Does it seem to you that your dog’s diet is pretty boring? Lots of pet owners feel this way. Day in, day out, we feed our furry friends the same thing. We know salt and sugar are dangerous for dogs, but can dogs eat ginger?
Unfortunately, the answer to this burning question isn’t simple. The topic is a hot one, indeed, but there is a lot of mixed information, too.
Dogs probably wouldn’t eat ginger in the wild. We don’t exactly have a lot of studies about the eating habits of packs of wild dogs, however. I’ve got to go to the veterinary and scientific community for some answers for you.
- 1 Can Dogs Eat Ginger?
- 2 What Is Ginger?
- 3 Health Benefits of Ginger
- 4 Can Dogs Eat Ginger: The Pro Argument
- 5 Can Dogs Eat Ginger: The Con Argument
- 6 My Opinion: Use Caution, But Try It!
- 7 Gingerbread Dog Biscuits
- 8 How Much Ginger Is Too Much For Dogs?
- 9 Well, That Was Spicy!
Can Dogs Eat Ginger?
The short answer is yes. Dogs can eat ginger. In order to feel secure about handing some over, however, it’s best to look a bit deeper. To that end, I have lots of thoughts about this for you all and I want to show you what I found when I dug around about this topic.
I always find myself wondering about the food I’m researching itself. Because of that, I got a little sidetracked learning about ginger. I thought you might find this interesting, too. We’ll get that out of the way first.
What Is Ginger?
Ginger is the rhizome of a tropical plant called Zingiber Officinalis. Ginger that we consume grows underground and supports the flowering plant above it. It was widely propagated in the tropics during the days of colonial imperialism.
By the way, the flower is absolutely gorgeous. It is stunning and reaches up from the leaves of the plant like a cone. The ginger flower dresses in beautiful and exotic colors and looks very tempting. Perhaps that why people first wanted to taste its roots.
Ginger tastes spicy and a bit hot, too. It’s flavor profile is similar to pepper. Ginger is what gives gingersnap cookies their spicy, holiday tingle. The taste matches the flower, if you ask me.
Asian and Indian cooking feature ginger prominently. Arab cultures also use ginger. Additionally, it is very popular in baked goods all over the world. In the United States, for example, ginger is a quintessential Christmas and Thanksgiving flavor.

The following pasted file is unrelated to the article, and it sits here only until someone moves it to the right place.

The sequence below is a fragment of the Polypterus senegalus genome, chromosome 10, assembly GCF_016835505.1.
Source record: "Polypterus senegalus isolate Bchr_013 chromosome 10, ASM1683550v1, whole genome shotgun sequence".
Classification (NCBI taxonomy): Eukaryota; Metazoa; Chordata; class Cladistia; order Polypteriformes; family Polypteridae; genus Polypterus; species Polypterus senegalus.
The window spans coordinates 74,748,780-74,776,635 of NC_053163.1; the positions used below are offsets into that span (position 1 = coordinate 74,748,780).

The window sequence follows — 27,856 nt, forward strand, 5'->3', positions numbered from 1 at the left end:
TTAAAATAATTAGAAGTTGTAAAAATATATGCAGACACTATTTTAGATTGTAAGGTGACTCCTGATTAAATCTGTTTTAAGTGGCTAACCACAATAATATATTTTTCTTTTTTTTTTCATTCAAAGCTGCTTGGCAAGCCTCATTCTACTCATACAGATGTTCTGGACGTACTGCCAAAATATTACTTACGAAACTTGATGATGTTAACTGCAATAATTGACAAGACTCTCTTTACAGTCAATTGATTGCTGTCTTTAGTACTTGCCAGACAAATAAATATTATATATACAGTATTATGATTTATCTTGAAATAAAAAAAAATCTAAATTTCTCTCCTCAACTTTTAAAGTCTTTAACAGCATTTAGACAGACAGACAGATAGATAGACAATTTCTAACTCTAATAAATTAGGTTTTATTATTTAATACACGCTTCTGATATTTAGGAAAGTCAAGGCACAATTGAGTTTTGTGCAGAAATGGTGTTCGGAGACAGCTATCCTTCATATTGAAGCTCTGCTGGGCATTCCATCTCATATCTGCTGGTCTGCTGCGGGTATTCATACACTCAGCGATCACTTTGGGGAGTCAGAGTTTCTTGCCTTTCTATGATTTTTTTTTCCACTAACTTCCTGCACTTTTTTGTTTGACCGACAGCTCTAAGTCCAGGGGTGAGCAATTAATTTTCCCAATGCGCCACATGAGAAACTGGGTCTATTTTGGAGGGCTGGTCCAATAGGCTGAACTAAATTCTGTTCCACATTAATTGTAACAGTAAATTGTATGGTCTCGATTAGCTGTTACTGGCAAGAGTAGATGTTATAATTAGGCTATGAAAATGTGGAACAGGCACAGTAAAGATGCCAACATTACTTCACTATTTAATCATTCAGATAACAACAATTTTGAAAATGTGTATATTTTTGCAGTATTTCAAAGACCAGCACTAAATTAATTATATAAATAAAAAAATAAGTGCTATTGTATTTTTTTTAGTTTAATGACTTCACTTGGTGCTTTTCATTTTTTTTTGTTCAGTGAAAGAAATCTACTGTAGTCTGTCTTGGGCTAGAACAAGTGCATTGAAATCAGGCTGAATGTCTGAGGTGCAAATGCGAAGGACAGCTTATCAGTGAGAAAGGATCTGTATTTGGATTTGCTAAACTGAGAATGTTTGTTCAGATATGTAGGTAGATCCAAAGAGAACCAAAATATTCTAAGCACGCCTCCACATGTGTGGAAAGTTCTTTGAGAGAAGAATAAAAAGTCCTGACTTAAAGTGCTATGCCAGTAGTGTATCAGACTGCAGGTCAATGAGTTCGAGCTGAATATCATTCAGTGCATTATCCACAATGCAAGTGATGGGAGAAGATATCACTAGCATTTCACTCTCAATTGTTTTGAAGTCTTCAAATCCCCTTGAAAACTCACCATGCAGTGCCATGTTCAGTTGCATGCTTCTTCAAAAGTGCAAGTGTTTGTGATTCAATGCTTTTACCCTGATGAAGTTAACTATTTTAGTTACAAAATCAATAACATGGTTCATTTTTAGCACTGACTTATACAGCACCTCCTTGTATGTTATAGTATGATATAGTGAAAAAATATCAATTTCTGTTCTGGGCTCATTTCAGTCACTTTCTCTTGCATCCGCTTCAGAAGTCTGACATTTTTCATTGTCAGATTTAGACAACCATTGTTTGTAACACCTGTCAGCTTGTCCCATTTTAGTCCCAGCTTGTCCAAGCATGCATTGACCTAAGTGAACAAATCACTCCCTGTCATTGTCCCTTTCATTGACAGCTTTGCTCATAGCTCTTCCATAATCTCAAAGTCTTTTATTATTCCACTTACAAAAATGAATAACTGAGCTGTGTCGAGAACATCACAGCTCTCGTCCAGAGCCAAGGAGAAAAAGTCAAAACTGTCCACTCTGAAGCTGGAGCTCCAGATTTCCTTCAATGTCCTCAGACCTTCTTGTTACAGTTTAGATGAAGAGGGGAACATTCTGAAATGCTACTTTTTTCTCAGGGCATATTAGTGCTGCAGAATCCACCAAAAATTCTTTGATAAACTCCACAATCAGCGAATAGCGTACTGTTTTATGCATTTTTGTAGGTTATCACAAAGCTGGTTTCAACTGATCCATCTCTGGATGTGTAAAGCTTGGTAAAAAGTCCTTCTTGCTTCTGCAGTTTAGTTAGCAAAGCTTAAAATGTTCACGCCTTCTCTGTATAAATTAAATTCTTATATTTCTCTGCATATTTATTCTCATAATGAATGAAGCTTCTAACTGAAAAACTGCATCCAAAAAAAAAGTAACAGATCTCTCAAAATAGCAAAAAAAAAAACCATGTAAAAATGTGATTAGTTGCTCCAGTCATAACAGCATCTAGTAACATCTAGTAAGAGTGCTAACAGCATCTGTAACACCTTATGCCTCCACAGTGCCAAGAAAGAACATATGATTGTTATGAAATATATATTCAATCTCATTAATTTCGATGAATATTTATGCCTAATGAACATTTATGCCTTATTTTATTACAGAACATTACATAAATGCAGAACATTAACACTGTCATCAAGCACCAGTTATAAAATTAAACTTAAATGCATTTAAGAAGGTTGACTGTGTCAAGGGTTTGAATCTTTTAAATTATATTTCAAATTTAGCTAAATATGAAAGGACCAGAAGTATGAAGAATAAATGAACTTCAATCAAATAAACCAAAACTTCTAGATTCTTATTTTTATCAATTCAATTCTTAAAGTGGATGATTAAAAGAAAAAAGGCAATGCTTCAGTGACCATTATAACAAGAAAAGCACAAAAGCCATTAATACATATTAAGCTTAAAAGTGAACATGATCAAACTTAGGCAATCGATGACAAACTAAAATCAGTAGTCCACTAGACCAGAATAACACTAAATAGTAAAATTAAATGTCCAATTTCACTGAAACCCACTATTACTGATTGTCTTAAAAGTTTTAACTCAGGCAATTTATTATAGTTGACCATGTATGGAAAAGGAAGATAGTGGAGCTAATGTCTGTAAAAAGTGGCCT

I can see the ginger dog cookies under the tree now!
Ginger is in the same family as turmeric, too.
Health Benefits of Ginger
Many cultures and naturopathic healers tout ginger as an excellent cure for nausea. It also supports the immune system. In addition to sipping ginger ale before a car ride, ginger tea can soothe a cold at home.
For starters, Dr. Axe has some great ginger information. According to the website, there are 115 separate chemical compounds in ginger root. The potent one, however, is gingerol. Gingerol is a powerful antioxidant and anti-inflammatory compound. It’s really an oily resin that gets extracted from or eaten with the root itself.
As usual, guys, this goes for people. So, the question then becomes, can dogs eat ginger for health benefits? Most of ginger’s health benefits sound good for dogs, too.
Can Dogs Eat Ginger: The Pro Argument
Dr. Marie from Ask A Vet A Question told her readers that she did some research about this question. Dr. Marnie didn’t find any evidence to prove ginger is toxic to dogs. Conversely, her recommendation is that dogs can safely eat ginger.
Dogs Naturally agrees that dogs can safely eat ginger, and goes even further as well. The site displays a lot of benefits a dog can get from eating ginger. These benefits include the following conditions and symptoms
- And even heartworm, too!
In an article on the subject, Dogs Naturally additionally cites a study about ginger’s effectiveness against heartworm. You can check it out for yourself.
Still another site called Can I Give My
That being said, I do not recommend that you use ginger instead of heartworm medication. Now is a good time to add that you must always speak with your vet about changes to your dog's diet, too.
Read more: Can Dogs Eat Pears: Let’s Talk Fruit
Can Dogs Eat Ginger: The Con Argument